THE LORD OF GAVRILLAC
For the second time that day Andre-Louis set out for the chateau,
walking briskly, and heeding not at all the curious eyes that
followed him through the village, and the whisperings that marked
his passage through the people, all agog by now with that day's
event in which he had been an actor.
He was ushered by Benoit, the elderly body-servant, rather
grandiloquently called the seneschal, into the ground-floor room
known traditionally as the library. It still contained several
shelves of neglected volumes, from which it derived its title, but
implements of the chase - fowling-pieces, powder-horns, hunting-bags,
sheath-knives - obtruded far more prominently than those of study.
The furniture was massive, of oak richly carved, and belonging to
another age. Great massive oak beams crossed the rather lofty
Here the squat Seigneur de Gavrillac was restlessly pacing when
Andre-Louis was introduced. He was already informed, as he
announced at once, of what had taken place at the Breton arme. M.
de Chabrillane had just left him, and he confessed himself deeply
grieved and deeply perplexed.
"The pity of it!" he said. "The pity of it!" He bowed his enormous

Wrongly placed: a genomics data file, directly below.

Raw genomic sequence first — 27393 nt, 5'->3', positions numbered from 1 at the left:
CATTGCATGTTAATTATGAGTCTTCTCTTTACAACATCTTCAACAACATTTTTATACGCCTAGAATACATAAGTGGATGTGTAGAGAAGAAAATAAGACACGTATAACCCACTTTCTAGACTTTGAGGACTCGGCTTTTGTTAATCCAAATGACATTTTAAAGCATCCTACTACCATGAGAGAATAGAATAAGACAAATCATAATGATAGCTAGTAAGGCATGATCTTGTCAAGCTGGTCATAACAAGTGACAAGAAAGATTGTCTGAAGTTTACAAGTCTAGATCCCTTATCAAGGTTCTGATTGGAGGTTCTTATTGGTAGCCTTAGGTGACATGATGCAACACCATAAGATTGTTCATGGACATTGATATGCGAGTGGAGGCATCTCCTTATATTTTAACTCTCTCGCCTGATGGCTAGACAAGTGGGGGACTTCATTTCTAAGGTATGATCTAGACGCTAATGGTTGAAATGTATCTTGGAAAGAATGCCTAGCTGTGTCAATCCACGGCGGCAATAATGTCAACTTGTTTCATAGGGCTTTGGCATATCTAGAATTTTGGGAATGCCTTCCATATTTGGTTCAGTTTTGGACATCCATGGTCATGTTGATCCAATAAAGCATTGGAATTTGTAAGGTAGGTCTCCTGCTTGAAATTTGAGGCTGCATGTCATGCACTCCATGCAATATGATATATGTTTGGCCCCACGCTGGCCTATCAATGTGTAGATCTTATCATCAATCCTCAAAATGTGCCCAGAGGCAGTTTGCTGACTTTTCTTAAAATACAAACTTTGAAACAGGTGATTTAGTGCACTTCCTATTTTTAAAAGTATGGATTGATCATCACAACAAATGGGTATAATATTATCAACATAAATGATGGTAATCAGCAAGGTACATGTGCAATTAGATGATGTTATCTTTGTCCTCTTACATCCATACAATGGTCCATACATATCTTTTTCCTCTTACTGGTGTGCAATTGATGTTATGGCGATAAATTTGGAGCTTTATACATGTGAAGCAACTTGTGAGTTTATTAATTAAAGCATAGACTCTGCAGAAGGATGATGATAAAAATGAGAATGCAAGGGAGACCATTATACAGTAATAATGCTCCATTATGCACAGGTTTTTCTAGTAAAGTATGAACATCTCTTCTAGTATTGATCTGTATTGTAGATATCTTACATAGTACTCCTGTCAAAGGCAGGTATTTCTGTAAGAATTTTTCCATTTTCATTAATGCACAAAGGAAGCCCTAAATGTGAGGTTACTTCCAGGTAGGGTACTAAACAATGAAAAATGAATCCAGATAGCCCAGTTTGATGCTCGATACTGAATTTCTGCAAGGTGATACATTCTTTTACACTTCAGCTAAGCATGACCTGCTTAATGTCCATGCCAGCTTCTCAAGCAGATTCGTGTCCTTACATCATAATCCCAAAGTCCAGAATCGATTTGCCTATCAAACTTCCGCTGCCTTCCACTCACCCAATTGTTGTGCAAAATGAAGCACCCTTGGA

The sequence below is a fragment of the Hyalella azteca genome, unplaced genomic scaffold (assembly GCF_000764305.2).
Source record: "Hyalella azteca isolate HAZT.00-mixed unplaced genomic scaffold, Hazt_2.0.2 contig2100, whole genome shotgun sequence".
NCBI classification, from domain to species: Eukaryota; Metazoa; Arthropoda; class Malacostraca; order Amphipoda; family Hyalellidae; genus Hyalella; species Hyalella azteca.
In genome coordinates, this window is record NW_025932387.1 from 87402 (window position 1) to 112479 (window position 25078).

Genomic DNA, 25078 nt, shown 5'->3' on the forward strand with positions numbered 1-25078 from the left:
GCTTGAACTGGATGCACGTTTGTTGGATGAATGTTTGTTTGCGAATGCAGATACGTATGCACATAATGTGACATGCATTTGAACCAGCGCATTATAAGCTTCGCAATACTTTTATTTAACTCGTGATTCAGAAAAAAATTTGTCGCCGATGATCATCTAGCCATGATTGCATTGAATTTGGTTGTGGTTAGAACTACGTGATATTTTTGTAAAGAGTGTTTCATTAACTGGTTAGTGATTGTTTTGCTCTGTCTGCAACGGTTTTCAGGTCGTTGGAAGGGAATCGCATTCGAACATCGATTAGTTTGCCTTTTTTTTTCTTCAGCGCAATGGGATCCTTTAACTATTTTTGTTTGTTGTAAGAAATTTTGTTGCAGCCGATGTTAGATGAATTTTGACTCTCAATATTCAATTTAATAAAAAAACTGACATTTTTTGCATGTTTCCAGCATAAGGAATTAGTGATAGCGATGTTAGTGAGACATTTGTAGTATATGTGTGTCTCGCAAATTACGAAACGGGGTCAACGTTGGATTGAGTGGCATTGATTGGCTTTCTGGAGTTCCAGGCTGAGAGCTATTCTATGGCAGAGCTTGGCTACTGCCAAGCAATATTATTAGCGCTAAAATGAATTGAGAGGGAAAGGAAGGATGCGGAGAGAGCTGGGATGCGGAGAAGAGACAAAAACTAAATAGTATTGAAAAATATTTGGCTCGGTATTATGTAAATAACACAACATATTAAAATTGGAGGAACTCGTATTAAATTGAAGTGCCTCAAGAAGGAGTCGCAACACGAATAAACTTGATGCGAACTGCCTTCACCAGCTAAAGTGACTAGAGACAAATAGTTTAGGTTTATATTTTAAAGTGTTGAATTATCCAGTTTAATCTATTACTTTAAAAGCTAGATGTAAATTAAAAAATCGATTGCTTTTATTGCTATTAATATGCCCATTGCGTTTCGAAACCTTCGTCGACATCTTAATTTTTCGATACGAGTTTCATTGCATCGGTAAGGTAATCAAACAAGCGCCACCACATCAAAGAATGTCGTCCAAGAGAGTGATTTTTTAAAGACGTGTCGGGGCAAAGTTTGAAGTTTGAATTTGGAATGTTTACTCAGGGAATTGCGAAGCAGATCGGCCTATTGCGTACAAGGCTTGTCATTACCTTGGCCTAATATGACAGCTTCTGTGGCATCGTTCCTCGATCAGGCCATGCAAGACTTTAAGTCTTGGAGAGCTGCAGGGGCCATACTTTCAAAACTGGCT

head. "So estimable a young man, and so full of promise. Ah, this
La Tour d'Azyr is a hard man, and he feels very strongly in these
matters. He may be right. I don't know. I have never killed a man
for holding different views from mine. In fact, I have never killed
a man at all. It isn't in my nature. I shouldn't sleep of nights if
I did. But men are differently made."
"The question, monsieur my godfather," said Andre-Louis, "is what is
to be done." He was quite calm and self-possessed, but very white.
M. de Kercadiou stared at him blankly out of his pale eyes.
"Why, what the devil is there to do? From what I am told, Vilmorin
went so far as to strike M. le Marquis."
"Under the very grossest provocation."
"Which he himself provoked by his revolutionary language. The poor
lad's head was full of this encyclopaedist trash. It comes of too
much reading. I have never set much store by books, Andre; and I
have never known anything but trouble to come out of learning. It
unsettles a man. It complicates his views of life, destroys the
simplicity which makes for peace of mind and happiness. Let this
miserable affair be a warning to you, Andre. You are, yourself,
too prone to these new-fashioned speculations upon a different
constitution of the social order. You see what comes of it. A
fine, estimable young man, the only prop of his widowed mother too,
forgets himself, his position, his duty to that mother - everything;
and goes and gets himself killed like this. It is infernally sad.